From time to time, we hear stories about unprofessional wedding photographers who turn a wonderful day into a disaster. A bride from Tulsa, Natalie Barney, had this experience on her wedding day. She has shared her “horror story” and wants to warn all couples to choose their wedding photographer wisely.
Someone’s wedding day is one of the most important days in a person’s life. This entire day is one big and beautiful story, and it’s your task to tell it with images. In this video from B&H, wedding and portrait photographer Cliff Mautner shares five quick but powerful tips for telling a story with your wedding photos.
In recent years I’ve been privileged to be on the jury for a whole range of photography competitions. These include single image competitions such as WPS International Excellence Awards, Masters of Wedding Photography and the Irish wedding photography awards (In association with Learning to Fly). And with a different focus, I’ve judged a couple of competitions which require a series of images to be submitted forming a documentary narrative. Thes were MyWed Nikon Wedding Photographer of the Year and This is Reportage Awards. I’ll create a separate blog post with my thoughts about judging these competitions and what I learned along the way. This post is really about competitions in general and why photographers should be entering them. And no, they aren’t fixed. They are just subjective (IMHO, please don’t shoot me!).
I have a deep respect for photographers who will go an extra mile to make their clients happy. Australian photographer James Day did exactly this for a couple whose wedding he recently captured. Along with videographers Shaun and TJ of Lemon Tree Film House, James photographed the wedding of Steph and Rob. Unfortunately, Steph is completely blind, but James had a special multi-sensory album made for her so she can remember her big day. He shared with us some details of the wedding day and how he and his team made it more memorable for the bride, but also for everyone else.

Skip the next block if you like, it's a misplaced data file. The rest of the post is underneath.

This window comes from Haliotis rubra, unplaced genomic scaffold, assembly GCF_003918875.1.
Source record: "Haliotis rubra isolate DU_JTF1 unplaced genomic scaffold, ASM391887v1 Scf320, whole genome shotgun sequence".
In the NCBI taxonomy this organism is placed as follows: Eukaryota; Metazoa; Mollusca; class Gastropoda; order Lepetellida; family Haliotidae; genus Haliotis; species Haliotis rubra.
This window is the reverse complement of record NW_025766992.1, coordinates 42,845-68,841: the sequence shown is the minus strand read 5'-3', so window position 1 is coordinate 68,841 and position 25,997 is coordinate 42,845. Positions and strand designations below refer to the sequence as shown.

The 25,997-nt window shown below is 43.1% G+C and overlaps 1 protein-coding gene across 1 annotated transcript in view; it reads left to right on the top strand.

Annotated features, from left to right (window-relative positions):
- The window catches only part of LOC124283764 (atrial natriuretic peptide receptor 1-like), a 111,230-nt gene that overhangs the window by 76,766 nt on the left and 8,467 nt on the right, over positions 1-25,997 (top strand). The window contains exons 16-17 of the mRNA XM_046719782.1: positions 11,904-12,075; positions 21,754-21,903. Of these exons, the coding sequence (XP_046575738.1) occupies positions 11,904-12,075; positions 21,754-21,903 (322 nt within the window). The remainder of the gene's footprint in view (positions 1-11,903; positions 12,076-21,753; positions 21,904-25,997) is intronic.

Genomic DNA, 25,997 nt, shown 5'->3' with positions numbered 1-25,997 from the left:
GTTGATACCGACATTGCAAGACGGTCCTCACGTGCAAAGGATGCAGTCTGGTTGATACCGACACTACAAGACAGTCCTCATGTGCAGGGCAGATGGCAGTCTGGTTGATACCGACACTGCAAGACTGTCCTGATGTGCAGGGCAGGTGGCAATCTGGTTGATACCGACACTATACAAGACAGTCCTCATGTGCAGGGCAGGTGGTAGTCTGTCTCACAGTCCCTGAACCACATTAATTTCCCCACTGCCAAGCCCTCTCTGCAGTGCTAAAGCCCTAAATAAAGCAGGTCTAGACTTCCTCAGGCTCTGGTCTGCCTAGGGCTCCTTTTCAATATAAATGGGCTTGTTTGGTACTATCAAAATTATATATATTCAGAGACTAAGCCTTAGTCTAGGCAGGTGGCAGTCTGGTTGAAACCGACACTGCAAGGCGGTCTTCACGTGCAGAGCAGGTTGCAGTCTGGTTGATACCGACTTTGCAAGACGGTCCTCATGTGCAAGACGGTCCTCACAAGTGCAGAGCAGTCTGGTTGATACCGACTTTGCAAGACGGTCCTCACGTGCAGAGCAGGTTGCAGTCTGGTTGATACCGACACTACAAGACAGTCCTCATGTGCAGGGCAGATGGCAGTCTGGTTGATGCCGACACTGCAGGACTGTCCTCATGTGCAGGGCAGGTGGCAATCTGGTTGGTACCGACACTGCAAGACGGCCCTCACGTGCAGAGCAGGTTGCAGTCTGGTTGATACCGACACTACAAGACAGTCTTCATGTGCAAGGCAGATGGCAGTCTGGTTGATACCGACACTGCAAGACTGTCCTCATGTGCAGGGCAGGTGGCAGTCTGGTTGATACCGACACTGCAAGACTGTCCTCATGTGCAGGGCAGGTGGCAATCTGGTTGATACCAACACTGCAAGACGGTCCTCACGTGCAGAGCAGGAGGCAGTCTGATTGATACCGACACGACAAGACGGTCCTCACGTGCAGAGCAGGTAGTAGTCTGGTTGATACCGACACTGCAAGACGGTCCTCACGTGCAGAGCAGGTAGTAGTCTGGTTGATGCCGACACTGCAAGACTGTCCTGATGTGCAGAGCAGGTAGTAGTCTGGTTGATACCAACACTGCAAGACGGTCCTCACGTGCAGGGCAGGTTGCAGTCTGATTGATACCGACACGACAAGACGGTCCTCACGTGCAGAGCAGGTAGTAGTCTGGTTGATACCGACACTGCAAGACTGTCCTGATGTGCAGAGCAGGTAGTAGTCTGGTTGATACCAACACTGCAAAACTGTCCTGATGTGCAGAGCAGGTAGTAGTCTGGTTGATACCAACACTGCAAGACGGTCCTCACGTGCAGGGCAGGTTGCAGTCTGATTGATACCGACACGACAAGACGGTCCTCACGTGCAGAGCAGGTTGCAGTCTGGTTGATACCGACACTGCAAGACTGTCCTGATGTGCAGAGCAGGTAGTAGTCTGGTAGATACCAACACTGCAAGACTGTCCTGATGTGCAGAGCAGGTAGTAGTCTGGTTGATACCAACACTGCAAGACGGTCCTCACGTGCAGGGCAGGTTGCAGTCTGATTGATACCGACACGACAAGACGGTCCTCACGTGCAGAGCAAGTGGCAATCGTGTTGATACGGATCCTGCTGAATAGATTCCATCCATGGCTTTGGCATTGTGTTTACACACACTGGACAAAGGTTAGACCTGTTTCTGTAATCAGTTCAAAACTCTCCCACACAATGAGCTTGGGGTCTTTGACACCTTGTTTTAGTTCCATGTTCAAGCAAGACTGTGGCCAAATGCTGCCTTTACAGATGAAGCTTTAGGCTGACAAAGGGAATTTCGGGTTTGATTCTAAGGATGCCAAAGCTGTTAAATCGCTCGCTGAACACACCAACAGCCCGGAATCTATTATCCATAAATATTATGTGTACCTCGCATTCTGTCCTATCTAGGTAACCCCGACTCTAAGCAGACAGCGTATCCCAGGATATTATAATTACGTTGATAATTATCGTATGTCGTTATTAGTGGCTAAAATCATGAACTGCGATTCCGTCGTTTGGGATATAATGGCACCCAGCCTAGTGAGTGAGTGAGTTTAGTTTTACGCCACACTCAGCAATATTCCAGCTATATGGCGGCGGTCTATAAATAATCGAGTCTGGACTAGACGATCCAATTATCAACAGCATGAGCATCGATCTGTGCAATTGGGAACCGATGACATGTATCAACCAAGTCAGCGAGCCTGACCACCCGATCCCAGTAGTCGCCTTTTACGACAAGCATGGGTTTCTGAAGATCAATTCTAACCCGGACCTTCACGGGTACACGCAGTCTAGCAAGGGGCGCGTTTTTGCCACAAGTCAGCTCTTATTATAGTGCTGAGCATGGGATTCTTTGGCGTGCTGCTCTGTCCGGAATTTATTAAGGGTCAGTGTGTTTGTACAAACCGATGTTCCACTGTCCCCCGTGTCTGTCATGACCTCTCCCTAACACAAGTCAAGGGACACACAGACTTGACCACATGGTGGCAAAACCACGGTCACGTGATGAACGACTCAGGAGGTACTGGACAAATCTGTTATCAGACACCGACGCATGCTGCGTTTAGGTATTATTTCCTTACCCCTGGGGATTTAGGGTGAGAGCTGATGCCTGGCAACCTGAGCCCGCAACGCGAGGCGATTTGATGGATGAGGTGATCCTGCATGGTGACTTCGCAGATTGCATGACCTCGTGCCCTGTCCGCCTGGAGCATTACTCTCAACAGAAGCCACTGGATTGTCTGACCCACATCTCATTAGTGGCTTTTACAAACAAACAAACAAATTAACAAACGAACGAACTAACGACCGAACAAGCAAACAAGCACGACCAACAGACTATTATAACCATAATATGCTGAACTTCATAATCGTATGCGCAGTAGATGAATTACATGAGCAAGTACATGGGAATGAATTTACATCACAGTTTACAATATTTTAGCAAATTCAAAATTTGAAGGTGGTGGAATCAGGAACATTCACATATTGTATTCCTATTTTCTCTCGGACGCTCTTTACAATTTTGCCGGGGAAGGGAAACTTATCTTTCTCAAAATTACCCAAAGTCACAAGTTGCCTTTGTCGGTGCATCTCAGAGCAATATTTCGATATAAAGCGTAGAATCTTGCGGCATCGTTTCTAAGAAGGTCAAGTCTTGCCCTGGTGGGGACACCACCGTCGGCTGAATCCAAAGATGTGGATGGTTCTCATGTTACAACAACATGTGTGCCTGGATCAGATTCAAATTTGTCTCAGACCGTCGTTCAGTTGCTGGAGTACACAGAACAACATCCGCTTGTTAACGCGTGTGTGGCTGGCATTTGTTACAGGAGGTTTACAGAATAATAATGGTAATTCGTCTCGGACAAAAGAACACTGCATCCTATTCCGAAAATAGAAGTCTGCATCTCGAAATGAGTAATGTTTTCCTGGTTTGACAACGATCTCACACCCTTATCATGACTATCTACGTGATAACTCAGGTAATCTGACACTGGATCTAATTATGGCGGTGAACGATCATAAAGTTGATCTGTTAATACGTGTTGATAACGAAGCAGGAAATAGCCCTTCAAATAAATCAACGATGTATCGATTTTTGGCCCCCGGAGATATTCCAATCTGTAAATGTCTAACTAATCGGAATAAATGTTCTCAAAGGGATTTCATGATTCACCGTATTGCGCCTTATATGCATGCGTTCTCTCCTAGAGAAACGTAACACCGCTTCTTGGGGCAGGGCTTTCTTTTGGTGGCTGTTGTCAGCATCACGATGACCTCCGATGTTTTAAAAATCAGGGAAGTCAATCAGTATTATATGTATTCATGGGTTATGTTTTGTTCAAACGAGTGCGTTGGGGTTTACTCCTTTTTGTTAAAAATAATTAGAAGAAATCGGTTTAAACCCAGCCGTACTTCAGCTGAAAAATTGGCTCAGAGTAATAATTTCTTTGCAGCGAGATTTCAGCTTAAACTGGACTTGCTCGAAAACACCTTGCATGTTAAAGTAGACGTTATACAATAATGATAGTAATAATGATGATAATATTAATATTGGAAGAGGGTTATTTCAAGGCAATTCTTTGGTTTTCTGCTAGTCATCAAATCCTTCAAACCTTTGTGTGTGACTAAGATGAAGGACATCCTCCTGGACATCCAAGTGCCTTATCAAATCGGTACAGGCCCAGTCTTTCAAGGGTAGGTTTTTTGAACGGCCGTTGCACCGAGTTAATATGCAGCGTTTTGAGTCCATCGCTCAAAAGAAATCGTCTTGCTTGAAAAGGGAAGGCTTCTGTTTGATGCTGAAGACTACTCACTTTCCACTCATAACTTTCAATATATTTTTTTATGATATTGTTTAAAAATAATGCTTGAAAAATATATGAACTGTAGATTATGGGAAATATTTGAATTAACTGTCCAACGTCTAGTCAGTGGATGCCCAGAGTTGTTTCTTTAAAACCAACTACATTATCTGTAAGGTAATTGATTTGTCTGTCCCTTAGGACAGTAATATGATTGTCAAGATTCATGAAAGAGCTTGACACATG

In the era where even your granny has a smartphone, wedding guests often get in the way of paid photographers and ruin their once-in-a-lifetime shots. When this happened to wedding photographer Ashley Easterling, she did what she had to do. She roughly pushed the bride’s stepmom to the side so that she could capture photos of the couple’s first kiss as husband and wife. The moment was caught on video, which quickly went viral and generated lots of comments.
Joanne ‘Jojo’ Capestro managed to escape the World Trade Center’s North Tower on 11 September 2001, leaving the building only moments before it collapsed. While she was shocked and covered in thick white dust, photographer Phil Penman captured her in a powerful, heart-wrenching image. But 17 years later, the same photographer was there to witness a joyous event in Capestro’s life – the day when she married a love of her life.
After almost a decade of photographing weddings with Nikon cameras, we decided to trade our d750 cameras for the Sony a7III. Here are a few thoughts on how the process went and why we feel it was the right decision.
We’ve been shooting with Nikon cameras for a long time. Our first Nikon camera was the D700, and over the years we’ve owned everything from the really amazing D3s and D4 to the totally pants D610 and D800. For the last few years we’ve shot with the D750, a brilliant DSLR that is small and light (for a DSLR), and capable of superb images. We’d always assumed that someday we’d be updating our D750 to whatever Nikon came up with to replace it.
So, you are about to embark on your first solo wedding shoot of your career. You’ve got butterflies in your stomach, you’re stressed, and the pressure is most certainly setting in. Don’t panic, read this carefully and you will be well prepared for photographing the most important day of someone’s life.
A little background on me, I’m the founder of Mott Weddings destination wedding photography studio in Vietnam. I’ve shot weddings all over the world for over a decade. I’m also on a reality TV show about photography show so I obviously know what I’m talking about because the TV doesn’t lie :).
Now that you know me well, do you take me as your lawful wedding photography coach? Read this and then say, “I do” in the comments section.[Read More…]
This Saturday, arson was confirmed in an abandoned building in Dayton, Ohio. Thick smoke and huge fire got the residents concerned, but one wedding photographer and a couple took an advantage of the situation. In the middle of the reception, they noticed the fire, rushed to the scene and the building in flames as a backdrop.